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Anderson Cooper's Firehouse Will Be Preserved, Architect Says

By DNAinfo Staff on February 3, 2010 7:52am  | Updated on February 3, 2010 2:55pm

Anderson Cooper
Anderson Cooper
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gongus / flickr

By Nicole Breskin

DNAinfo Reporter/Producer

GREENWICH VILLAGE — Anderson Cooper's architect promised that the CNN newsman's $4.3 million firehouse in Greenwich Village will be largely preserved, assuaging fears from local preservationists that the historic building would be torn down or drastically altered.

Cary Tamarkin, Cooper's architect, told DNAinfo that although the 1906 building will undergo some changes as it's refashioned into a home, they intend to preserve the majority of the historic touches on the façade — and even keep the fire poles.

“[Cooper and I] are aligned in our thinking to be nothing but respectful,” Tamarkin said. “We hope to retain the spirit, the soul and the memory of the firehouse.”

The Fire Patrol station purchased by Anderson Cooper for $4.3 million.
The Fire Patrol station purchased by Anderson Cooper for $4.3 million.
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Nicole Breskin/DNAinfo

Plus, he added, “There will be plenty of fire poles.”

Andrew Berman, executive director of the Greenwich Village Society for Historic Preservation, said he was relieved to hear the news about Cooper's plans but would not stop his push for the site to be landmarked by the city Landmarks Preservation Commission.

Landmark designation would tightly restrict the type of work Cooper could do to the building, and would block him from tearing down the structure or altering its facade. It would also require him to get approval from the commission before any renovation or alteration work.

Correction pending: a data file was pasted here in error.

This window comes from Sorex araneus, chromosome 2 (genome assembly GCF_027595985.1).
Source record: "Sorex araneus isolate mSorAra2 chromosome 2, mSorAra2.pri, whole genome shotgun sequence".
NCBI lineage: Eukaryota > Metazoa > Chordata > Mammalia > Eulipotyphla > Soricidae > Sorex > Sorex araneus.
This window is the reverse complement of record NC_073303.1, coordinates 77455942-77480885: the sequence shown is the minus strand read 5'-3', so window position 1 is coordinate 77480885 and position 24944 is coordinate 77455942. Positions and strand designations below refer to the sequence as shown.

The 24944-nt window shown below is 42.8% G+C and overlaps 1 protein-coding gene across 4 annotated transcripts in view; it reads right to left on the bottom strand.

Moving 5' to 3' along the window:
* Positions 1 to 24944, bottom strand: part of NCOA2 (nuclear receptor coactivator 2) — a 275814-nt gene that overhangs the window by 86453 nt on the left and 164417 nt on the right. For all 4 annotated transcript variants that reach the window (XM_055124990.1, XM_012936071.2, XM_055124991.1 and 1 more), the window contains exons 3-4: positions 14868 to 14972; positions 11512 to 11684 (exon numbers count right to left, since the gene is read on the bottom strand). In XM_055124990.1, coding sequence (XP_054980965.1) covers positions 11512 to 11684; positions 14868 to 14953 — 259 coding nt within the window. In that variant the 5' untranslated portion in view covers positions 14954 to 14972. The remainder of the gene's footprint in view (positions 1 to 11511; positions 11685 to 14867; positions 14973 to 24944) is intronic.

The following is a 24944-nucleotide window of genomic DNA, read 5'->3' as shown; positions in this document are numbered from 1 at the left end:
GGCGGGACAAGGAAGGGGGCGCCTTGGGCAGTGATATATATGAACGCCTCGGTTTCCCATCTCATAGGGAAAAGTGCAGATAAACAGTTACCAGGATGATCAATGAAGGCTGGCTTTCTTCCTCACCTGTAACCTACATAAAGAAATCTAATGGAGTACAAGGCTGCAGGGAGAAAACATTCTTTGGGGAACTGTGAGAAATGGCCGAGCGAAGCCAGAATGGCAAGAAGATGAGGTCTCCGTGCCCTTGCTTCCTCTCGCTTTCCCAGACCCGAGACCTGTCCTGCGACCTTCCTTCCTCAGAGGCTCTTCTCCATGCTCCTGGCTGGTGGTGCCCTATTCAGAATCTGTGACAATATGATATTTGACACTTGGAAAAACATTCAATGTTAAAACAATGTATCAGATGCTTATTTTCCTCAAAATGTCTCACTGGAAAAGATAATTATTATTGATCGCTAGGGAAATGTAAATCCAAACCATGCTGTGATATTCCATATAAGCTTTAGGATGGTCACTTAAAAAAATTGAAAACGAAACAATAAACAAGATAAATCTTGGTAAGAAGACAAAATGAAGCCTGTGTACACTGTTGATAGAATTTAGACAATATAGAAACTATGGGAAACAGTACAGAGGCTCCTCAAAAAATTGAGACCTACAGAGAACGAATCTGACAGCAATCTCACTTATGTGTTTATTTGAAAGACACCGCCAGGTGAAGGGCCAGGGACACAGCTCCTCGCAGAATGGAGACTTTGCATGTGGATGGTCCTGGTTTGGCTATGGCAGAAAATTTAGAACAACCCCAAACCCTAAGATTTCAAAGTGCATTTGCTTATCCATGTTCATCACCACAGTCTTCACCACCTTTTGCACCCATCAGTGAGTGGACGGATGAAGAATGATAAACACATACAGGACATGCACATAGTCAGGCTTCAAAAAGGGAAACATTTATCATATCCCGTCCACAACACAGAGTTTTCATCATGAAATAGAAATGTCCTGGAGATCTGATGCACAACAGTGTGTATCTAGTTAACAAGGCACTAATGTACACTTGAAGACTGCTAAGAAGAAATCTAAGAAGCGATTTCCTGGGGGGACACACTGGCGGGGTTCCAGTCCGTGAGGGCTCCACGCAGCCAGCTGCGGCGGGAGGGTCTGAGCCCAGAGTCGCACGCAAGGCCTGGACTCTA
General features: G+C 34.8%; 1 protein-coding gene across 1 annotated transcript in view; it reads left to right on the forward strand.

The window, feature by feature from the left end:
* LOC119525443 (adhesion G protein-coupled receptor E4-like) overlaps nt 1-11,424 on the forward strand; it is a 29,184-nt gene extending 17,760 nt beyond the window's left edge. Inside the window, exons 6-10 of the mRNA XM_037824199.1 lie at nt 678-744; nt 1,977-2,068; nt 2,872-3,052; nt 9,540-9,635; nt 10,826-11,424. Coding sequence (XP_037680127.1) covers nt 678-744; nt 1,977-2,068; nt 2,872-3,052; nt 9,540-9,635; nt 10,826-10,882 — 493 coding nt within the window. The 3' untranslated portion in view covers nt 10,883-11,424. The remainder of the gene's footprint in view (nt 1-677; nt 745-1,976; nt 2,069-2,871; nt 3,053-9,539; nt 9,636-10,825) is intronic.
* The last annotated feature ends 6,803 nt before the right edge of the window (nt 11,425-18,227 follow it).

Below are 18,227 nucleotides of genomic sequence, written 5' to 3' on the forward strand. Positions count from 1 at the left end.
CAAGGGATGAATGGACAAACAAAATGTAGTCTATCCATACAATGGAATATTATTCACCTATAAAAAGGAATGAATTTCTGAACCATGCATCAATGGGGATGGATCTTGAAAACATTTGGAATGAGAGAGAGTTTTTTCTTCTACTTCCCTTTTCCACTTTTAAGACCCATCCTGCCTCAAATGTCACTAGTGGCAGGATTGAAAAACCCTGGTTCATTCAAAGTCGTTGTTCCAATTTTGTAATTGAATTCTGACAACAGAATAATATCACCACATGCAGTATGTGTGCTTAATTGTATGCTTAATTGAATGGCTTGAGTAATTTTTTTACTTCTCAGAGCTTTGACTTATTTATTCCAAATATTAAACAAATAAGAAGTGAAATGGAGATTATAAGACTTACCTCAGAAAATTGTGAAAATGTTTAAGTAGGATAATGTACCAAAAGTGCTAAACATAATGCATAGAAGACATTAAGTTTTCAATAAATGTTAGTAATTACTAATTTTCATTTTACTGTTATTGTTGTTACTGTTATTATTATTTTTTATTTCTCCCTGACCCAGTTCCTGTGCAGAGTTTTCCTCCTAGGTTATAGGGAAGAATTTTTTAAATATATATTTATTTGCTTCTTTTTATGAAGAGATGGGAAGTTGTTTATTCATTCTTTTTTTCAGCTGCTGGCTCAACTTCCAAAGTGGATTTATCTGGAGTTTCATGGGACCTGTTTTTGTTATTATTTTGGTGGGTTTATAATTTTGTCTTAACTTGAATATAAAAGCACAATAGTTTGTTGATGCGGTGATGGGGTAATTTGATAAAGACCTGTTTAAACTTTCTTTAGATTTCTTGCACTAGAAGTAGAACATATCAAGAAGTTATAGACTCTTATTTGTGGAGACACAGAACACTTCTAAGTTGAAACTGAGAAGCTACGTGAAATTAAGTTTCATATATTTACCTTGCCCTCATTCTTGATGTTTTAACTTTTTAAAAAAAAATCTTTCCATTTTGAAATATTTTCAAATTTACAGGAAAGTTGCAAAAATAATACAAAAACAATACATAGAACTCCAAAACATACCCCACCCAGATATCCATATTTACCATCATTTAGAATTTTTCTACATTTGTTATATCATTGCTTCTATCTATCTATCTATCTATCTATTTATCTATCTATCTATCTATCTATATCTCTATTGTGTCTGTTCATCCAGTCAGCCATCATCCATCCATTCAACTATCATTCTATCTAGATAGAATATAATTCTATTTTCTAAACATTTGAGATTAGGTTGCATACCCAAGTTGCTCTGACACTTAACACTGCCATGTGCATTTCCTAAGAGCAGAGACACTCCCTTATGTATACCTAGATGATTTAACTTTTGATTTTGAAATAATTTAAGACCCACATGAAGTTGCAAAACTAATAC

“Our first choice would be for a Fire Patrol to be there in perpetuity,” said Berman, whose organization tried unsuccessfully to get the building landmarked in 2006. “Given that isn’t happening, I’m glad that the new owner is someone who wants to preserve the building and not tear it down.

“But we push every day, and we’re going to keep pushing, for the site to fall under the jurisdiction of the Landmarks Preservation Commission given that our goal is to preserve the building in the long term.”

The firehouse, located at 84 West Third St., was one of three Fire Patrol stations that served the city before there was a municipal Fire Department.

Last week, it qualified for the State and National Register of Historic Places — a victory for preservationists. But the registry offers only financial incentives for preservation and does not require it.

Tamarkin, who has previously worked on renovations of a former Barney's Department Store headquarters at 206 W. 17th St. in Chelsea and a warehouse building at 140 Perry St. in the West Village, said he is currently in the planning stage of the design.

He has not yet set a date to begin construction, or for Cooper to move in.